Skip directly to search Skip directly to A to Z list Skip directly to page options Skip directly to site content

Volume 24, Number 10—October 2018

Dispatch

Emerging Enteroviruses Causing Hand, Foot and Mouth Disease, China, 2010–2016

Figures

Tables

Altmetric

Metric Details
1
citations of this article
EID Journal Metrics on Scopus
Yu Li1, Zhaorui Chang1, Peng Wu1, Qiaohong Liao, Fengfeng Liu, Yaming Zheng, Li Luo, Yonghong Zhou, Qi Chen, Shuanbao Yu, Chun Guo, Zhenhua Chen, Lu Long, Shanlu Zhao, Bingyi Yang, Hongjie Yu2Comments to Author , and Benjamin J. Cowling
Author affiliations: Chinese Center for Disease Control and Prevention. Beijing, China (Y. Li, Z. Chang, Q. Liao, F. Liu, Y. Zheng, L. Luo, S. Yu, H. Yu); The University of Hong Kong, Hong Kong, China (Y. Li, P. Wu, B. Yang, B.J. Cowling); Fudan University, Shanghai, China (Y. Zhou, H. Yu); Hubei Center for Disease Prevention and Control, Wuhan, China (Q. Chen); Huazhong University of Science and Technology, Wuhan, China (C. Guo); Chengdu Center for Disease Prevention and Control, Chengdu, China (Z. Chen); Sichuan University, Chengdu, China (L. Long); Hunan Center for Disease Prevention and Control, Changsha, China (S. Zhao)

Cite This Article

Close

Highlight and copy the desired format.

EID Li Y, Chang Z, Wu P, Liao Q, Liu F, Zheng Y, et al. Emerging Enteroviruses Causing Hand, Foot and Mouth Disease, China, 2010–2016. Emerg Infect Dis. 2018;24(10):1902-1906. https://dx.doi.org/10.3201/eid2410.171953
AMA Li Y, Chang Z, Wu P, et al. Emerging Enteroviruses Causing Hand, Foot and Mouth Disease, China, 2010–2016. Emerging Infectious Diseases. 2018;24(10):1902-1906. doi:10.3201/eid2410.171953.
APA Li, Y., Chang, Z., Wu, P., Liao, Q., Liu, F., Zheng, Y....Cowling, B. J. (2018). Emerging Enteroviruses Causing Hand, Foot and Mouth Disease, China, 2010–2016. Emerging Infectious Diseases, 24(10), 1902-1906. https://dx.doi.org/10.3201/eid2410.171953.

Abstract

Coxsackievirus A6 emerged as one of the predominant causative agents of hand, foot and mouth disease epidemics in many provinces of China in 2013 and 2015. This virus strain accounted for 25.9% of mild and 15.2% of severe cases in 2013 and 25.8% of mild and 16.9% of severe cases in 2015.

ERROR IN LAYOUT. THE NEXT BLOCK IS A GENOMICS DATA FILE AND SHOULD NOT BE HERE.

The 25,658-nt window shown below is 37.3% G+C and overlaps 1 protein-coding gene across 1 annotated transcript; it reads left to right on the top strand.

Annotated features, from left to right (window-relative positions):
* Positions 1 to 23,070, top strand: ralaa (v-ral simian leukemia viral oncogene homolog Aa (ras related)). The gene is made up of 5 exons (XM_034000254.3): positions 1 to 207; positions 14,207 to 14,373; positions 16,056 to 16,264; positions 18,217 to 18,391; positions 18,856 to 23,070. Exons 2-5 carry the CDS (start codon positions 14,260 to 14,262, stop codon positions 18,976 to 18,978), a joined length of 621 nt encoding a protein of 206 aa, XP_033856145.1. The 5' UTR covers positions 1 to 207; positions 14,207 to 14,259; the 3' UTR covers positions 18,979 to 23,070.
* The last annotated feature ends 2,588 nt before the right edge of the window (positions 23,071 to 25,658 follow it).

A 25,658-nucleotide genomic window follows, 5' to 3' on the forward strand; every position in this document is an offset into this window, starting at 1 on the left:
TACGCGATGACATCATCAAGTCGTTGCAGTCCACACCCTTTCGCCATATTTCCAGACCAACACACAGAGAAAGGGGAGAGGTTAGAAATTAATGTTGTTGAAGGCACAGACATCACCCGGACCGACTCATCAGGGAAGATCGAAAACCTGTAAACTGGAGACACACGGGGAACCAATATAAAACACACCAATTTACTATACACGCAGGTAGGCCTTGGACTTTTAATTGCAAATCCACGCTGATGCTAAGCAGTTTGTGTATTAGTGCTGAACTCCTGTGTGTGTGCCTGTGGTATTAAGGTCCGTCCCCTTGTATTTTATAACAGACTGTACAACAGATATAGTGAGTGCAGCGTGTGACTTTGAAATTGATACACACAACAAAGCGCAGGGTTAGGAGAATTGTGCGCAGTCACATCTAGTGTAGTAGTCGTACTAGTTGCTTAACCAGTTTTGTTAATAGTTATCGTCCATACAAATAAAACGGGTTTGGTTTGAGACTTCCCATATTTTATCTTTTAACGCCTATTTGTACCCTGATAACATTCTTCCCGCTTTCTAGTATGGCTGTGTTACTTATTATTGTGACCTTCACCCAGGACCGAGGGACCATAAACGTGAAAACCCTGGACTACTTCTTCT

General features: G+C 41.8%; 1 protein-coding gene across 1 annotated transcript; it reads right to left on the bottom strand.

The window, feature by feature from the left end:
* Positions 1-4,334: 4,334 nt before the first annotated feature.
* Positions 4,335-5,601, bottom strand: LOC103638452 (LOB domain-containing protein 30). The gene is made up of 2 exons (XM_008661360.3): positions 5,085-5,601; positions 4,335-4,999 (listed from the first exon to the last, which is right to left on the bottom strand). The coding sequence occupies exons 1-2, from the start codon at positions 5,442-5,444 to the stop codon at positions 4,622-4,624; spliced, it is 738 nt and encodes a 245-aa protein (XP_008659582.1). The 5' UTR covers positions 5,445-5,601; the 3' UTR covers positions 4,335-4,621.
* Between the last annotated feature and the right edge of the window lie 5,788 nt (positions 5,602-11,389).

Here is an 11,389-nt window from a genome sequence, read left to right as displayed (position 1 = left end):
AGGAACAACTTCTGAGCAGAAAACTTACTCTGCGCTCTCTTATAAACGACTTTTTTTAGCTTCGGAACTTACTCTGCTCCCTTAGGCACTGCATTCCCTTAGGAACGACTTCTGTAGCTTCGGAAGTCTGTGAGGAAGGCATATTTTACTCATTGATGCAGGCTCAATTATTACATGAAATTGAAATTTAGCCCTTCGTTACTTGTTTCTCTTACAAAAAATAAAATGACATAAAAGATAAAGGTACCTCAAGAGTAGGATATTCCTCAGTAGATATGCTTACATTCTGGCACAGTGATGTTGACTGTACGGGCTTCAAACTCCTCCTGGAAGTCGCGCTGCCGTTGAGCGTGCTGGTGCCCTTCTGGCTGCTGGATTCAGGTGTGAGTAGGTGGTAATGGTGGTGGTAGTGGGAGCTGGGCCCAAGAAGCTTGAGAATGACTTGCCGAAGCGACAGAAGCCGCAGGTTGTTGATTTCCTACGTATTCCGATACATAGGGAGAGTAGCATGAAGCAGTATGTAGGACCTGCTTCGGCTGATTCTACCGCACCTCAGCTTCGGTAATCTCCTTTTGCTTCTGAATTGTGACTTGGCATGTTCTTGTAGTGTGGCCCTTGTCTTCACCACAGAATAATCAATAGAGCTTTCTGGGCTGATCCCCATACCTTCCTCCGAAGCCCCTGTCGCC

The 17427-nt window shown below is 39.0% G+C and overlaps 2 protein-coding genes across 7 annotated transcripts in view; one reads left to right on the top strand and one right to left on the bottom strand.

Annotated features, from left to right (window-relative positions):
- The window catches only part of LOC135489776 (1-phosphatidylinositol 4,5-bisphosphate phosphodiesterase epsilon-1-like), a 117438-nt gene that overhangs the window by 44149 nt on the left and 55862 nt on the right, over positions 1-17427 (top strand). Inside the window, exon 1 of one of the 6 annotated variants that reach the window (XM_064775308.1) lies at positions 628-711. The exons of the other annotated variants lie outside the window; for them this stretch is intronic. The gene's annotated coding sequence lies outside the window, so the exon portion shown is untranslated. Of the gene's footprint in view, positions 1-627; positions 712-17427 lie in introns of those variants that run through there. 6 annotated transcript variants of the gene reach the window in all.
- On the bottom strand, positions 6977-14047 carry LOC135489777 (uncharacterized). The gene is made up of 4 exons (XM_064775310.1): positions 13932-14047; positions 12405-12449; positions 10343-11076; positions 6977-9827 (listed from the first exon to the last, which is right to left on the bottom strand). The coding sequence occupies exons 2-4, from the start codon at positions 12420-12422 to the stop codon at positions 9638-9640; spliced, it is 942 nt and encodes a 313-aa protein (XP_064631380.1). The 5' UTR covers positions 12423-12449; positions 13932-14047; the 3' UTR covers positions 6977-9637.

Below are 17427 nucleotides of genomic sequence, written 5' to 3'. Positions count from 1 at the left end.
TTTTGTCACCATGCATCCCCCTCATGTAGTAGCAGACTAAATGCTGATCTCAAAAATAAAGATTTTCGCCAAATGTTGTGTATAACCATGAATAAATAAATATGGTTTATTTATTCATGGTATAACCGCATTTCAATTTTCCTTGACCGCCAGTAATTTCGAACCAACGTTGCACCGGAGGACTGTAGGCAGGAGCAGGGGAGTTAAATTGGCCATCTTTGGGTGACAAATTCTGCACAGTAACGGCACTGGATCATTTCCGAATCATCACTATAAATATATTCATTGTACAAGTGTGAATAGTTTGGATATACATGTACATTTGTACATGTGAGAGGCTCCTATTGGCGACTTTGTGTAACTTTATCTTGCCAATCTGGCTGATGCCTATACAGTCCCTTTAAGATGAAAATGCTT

Hand, foot and mouth disease (HFMD) is a common childhood infectious disease caused by enteroviruses (1). In China, HFMD cases must be reported to the Notifiable Infectious Diseases Reporting Information System. Apart from clinical and demographic information, case notifications also include etiologic results, if available, classified into 3 categories: enterovirus A71 (EV-A71), coxsackievirus (CV) A16, and other enteroviruses. However, not all cases have etiologic results, the Notifiable Infectious Diseases Reporting Information System (NIDRIS) does not indicate cases that tested negative for enteroviruses, and testing methods vary among hospitals (2). To capture more information on the etiologic spectrum of HFMD in China, a laboratory surveillance network has been established in provincial-level centers for disease control and prevention (CDCs). EV-A71 and CV-A16 were previously believed to be the main causative viruses for HFMD in Asia, but several studies have suggested that other enteroviruses appear to be increasing since 2008 (39). Nevertheless, these past studies in China could not provide an overview at the national level because of limitations in geographic locations or study settings; furthermore, none of them systematically examined proportions of specific enteroviruses testing positive among tested HFMD cases. We analyzed data from this laboratory network to examine causative pathogens of HFMD cases and epidemiologic differences associated with various pathogens.